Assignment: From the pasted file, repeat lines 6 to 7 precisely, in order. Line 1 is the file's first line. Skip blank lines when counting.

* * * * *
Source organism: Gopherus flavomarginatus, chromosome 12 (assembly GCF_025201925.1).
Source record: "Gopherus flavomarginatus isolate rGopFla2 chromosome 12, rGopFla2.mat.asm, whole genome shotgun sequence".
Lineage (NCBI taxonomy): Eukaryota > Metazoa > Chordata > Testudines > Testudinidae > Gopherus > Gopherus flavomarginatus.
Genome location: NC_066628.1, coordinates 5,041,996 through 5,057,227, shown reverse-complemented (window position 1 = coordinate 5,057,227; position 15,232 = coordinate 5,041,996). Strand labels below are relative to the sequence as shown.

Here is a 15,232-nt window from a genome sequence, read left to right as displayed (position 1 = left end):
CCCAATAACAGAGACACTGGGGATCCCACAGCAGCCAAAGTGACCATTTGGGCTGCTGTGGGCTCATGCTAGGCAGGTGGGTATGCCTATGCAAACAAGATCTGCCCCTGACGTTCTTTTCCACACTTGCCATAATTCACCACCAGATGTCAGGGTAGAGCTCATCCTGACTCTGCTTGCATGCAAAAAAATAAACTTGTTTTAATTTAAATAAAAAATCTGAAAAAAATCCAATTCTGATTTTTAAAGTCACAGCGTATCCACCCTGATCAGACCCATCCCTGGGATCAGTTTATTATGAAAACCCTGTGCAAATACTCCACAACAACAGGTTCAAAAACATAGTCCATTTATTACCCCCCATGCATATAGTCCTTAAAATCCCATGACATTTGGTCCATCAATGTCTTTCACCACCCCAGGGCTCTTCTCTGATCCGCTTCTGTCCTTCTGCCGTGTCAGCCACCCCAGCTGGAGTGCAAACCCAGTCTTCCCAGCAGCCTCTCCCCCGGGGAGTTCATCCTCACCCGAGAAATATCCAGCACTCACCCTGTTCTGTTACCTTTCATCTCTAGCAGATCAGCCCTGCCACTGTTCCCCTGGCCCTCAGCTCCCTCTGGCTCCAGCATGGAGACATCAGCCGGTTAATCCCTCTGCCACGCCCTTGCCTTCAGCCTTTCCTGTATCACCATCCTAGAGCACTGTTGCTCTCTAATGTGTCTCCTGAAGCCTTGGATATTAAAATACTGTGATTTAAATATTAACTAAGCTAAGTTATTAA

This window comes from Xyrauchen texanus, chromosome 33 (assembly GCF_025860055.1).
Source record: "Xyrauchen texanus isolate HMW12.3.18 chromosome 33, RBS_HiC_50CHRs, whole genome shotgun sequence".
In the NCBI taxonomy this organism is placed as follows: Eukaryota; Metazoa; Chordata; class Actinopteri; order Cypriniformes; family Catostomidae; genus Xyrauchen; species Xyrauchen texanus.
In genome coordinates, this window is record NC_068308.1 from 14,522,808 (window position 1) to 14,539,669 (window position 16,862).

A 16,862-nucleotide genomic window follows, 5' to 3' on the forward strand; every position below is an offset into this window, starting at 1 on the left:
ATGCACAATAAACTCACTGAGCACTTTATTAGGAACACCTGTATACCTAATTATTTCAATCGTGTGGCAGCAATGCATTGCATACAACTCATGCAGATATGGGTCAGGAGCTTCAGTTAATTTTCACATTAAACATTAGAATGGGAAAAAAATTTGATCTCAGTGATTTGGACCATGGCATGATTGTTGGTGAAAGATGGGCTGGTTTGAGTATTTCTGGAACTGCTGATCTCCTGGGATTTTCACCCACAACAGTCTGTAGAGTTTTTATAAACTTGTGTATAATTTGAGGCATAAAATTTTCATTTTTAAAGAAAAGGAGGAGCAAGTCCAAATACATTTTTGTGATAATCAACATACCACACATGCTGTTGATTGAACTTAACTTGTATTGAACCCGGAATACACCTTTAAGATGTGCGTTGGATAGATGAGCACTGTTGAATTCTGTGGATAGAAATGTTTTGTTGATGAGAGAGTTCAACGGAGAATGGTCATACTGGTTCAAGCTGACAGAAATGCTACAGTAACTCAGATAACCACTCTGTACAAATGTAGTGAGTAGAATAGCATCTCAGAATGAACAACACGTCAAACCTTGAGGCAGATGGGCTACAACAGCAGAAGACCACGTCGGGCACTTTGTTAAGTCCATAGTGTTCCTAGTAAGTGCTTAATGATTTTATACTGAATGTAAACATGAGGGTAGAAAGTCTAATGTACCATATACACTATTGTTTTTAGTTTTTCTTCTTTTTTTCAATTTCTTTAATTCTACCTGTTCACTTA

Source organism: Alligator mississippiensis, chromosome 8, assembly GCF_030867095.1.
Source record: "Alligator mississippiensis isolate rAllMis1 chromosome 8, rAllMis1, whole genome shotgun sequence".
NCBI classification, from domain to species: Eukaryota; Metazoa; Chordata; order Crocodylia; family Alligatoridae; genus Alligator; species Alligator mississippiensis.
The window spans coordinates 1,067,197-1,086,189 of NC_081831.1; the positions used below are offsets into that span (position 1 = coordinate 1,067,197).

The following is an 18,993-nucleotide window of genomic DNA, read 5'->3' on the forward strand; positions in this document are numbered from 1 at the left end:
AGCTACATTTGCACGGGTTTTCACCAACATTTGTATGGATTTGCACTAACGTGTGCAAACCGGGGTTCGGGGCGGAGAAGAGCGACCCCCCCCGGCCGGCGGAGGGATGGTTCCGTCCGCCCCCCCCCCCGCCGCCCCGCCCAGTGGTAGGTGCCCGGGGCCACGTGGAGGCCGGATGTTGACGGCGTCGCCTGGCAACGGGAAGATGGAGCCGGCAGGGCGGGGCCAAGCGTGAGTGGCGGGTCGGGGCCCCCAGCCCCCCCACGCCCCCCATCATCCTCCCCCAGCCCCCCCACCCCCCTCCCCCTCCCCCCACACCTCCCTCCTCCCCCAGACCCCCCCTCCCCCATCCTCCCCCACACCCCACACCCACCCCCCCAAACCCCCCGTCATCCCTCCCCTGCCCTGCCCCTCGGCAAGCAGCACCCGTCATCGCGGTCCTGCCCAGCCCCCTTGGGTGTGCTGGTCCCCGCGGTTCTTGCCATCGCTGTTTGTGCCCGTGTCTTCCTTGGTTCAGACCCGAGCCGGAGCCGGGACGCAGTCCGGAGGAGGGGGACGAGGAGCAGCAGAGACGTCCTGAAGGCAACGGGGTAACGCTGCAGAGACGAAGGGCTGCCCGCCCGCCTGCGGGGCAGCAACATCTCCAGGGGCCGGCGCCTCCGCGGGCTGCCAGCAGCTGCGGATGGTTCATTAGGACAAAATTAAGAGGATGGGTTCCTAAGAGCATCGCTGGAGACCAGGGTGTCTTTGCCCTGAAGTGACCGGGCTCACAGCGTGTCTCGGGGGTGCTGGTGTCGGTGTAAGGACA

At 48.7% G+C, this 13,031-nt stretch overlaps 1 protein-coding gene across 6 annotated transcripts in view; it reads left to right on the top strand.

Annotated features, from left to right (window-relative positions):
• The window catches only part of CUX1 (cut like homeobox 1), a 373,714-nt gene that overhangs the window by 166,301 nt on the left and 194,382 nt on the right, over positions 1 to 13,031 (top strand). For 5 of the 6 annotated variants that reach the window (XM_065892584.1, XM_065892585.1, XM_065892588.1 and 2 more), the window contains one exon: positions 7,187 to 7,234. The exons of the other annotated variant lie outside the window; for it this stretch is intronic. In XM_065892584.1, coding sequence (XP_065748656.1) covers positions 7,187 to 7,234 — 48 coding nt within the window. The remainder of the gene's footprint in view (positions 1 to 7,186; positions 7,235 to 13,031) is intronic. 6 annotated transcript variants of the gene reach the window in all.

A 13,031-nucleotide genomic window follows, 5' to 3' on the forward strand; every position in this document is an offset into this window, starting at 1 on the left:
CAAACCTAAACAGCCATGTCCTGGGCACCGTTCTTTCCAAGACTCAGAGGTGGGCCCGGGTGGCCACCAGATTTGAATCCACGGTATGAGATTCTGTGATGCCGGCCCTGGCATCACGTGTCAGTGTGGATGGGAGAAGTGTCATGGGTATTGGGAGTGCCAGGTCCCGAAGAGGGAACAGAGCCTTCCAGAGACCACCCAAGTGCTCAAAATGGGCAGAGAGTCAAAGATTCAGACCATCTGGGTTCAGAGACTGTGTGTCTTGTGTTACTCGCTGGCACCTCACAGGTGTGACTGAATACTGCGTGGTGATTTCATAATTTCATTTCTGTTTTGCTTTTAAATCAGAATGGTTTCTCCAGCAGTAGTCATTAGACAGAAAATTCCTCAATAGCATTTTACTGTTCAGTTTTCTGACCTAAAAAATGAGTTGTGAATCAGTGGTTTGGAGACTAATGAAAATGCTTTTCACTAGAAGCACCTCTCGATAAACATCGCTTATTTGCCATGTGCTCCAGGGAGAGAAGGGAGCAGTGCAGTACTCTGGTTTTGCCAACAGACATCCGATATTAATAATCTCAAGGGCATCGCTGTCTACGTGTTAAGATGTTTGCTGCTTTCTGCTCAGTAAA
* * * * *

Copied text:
CCCAATAACAGAGACACTGGGGATCCCACAGCAGCCAAAGTGACCATTTGGGCTGCTGTGGGCTCATGCTAGGCAGGTGGGTATGCCTATGCAAACAAGATCTGCCCCTGACGTTCTTTTCCACACTTGCCATAATTCACCACCAGATGTCAGGGTAGAGCTCATCCTGACTCTGCTTGCATGCAAAAAAATAAACTTGTTTTAATTTAAATAAAAAATCTGAAAAAAATCCAATTCTGATTTTTAAAGTCACAGCGTATCCACCCTGATCAGACCCATCCCTGGGATCAGTTTATTATGAAAACCCTGTGCAAATACTCCACAACAACAGGTTCAAAAACATAGTCCATTTATTACCCCCCATGCATATAGTCCTTAAAATCCCATGACATTTGGTCCATCAATGTCTTTCACCACCCCAGGGCTCTTCTCTGATCCGCTTCTGTCCTTCTGCCGTGTCAGCCACCCCAGCTGGAGTGCAAACCCAGTCTTCCCAGCAGCCTCTCCCCCGGGGAGTTCATCCTCACCCGAGAAATATCCAGCACTCACCCTGTTCTGTTACCTTTCATCTCTAGCAGATCAGCCCTGCCACTGTTCCCCTGGCCCTCAGCTCCCTCTGGCTCCAGCATGGAGACATCAGCCGGTTAATCCCTCTGCCACGCCCTTGCCTTCAGCCTTTCCTGTATCACCATCCTAGAGCACTGTTGCTCTCTAATGTGTCTCCTGAAGCCTTGGATATTAAAATACTGTGATTTAAATATTAACTAAGCTAAGTTATTAA

This window comes from Xyrauchen texanus, chromosome 33 (assembly GCF_025860055.1).